“A common anthropological characteristic of every advanced mammalian species that survives and thrives is the fierce behavior of the adult female when she senses a threat to her cubs. Our relative complacency while 17,000 children on our planet starve to death every day — one every five seconds — indicates a lack of positive intention, on the part of our species, literally to survive. The power we hold as American women is unmatched anywhere in the world, and our failure to use that power as effectively as we might on behalf of those who need us the most is a situation now ripe for change.” – Marianne Williamson

I dare you to watch this video and tell me it does not disturb you on a fundamentally humane level. It cut through to the core of my being – as a mother, as someone who earns her living feeding people, and as a woman who not too long ago traveled to this exact part of the world and will never forget the kindness and hospitality of the Kenyan people.


I am neither a political or social activist – nor am I pretending in any way to be an expert with the answers, but I do know we won’t find them if we continue to exist in indifference, looking only after our own.

Every child on this planet ought to be viewed as our own. Wouldn’t you do everything within your power to save your child from suffering like this? How can we possibly be okay with someone else’s child in this condition?

Natural and man made disasters happen everywhere. You only have to remember hurricane Katrina to know it could just as easily be our own child in need one day, so let’s pay it forward now. Please help the people in East Africa through this drought and famine by giving generously….

Give Now

… and let’s open up a discussion on other ways to make a difference, too. Consider the compassion within awakened, and no longer able to turn away. Any and all of your suggestions on how to make a difference are welcome. Musicians do concerts – what can we, as a community, come together to do as our cooking version of Live Aid to help feed the hungry?

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  • July 28, 2011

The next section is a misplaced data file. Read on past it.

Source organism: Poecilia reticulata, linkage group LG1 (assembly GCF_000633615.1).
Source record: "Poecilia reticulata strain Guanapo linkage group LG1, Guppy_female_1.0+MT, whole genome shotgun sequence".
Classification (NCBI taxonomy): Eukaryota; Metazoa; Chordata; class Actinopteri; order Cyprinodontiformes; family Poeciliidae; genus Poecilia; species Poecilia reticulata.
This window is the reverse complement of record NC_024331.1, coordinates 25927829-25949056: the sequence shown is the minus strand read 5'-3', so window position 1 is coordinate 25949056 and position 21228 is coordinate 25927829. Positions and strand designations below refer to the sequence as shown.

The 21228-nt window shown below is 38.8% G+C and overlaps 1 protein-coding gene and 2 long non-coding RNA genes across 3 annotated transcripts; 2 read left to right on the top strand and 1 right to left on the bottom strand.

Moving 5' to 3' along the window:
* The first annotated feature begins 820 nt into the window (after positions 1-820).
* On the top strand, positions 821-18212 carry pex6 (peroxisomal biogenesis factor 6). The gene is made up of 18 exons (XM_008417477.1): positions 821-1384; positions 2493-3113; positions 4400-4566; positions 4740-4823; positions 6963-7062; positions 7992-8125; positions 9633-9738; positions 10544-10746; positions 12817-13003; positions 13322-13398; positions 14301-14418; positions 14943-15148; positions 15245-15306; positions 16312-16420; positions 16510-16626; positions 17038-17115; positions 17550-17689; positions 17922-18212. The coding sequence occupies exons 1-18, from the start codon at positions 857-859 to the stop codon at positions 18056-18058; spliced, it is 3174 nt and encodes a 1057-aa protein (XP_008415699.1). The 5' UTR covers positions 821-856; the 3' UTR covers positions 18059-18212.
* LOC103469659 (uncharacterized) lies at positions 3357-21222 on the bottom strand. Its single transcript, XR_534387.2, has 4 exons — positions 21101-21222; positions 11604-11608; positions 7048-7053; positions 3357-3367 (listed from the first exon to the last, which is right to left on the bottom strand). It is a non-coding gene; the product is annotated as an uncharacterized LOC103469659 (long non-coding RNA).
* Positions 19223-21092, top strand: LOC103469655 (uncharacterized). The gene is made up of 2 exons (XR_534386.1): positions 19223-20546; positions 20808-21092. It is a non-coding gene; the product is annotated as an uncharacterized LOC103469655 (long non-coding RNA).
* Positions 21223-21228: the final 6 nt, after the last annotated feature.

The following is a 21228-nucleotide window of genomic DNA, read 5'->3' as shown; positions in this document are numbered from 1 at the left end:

12:02 pm

    This is unfathomable. You see people on facebook with status updates saying how our countries send X amount of dollars to other countries and yet our own are on the streets etc but these people have less than nothing and no structure in place to help as homeless do here. Not to take away from their plight but this is a whole new level of unreal conditions. These babies are so dehydrated they cry and there are no tears. This is a crime in today’s day and age. I’m with you Jewels,…. fantastic idea.

    • July 28, 2011
      7:37 pm

      You are so right on Rachel. No child anywhere, including our own streets, should go hungry – but this is a level beyond any suffering we have witnessed in our homelands. Those emaciated little bodies and the look in their eyes are seared into my heart forever.

      • July 29, 2011
        9:42 am

        What baffles me is there seems to be no set structure for this kind of catastrophe. It’s not like this is the first time this has happened in Africa yet it seems like there should be something in place… like a generator for when the electricity goes out… that can automatically be set up to prevent things from getting to this point. I also think this is a perfect opportunity for corporations like BP to get involved and clean up their image and get some good going.

  • July 28, 2011
    11:40 am

    I’m thinking we organize a day that we all use our new found PCA© skills, get a friend or a neighbor to donate to Save the Children, and in exchange we cook double the amount of food for that week, giving the extra portions of each meal to that friend or neighbor that donated.

    Anybody willing to join me?

  • July 29, 2011
    9:51 am

    Most people there do not have electricity in their homes anyway Rachel. What they need to help prevent this is irrigation so that when there is a drought, the livestock and produce can survive for them to survive on. Without it, famine is unavoidable.

    I think you make a fabulous point here! Yes, companies like BP should save lives and clean up their public image while in doing so.

    • July 29, 2011
      11:26 am

      Oh sorry… I meant the generator as an example and that first world countries should have a system in place to help before it’s gotten this far. You said in another post that the signs of this coming were there and something should have been done then which is so true… this is when their “generator” (for want of a better term) would kick in and the aid would start immediately. As for BP (and others like it) I am sure with their vast knowledge of engineering, they could come up with a workable irrigation system that would be cost effective and work well. They are really missing the boat here, aren’t they?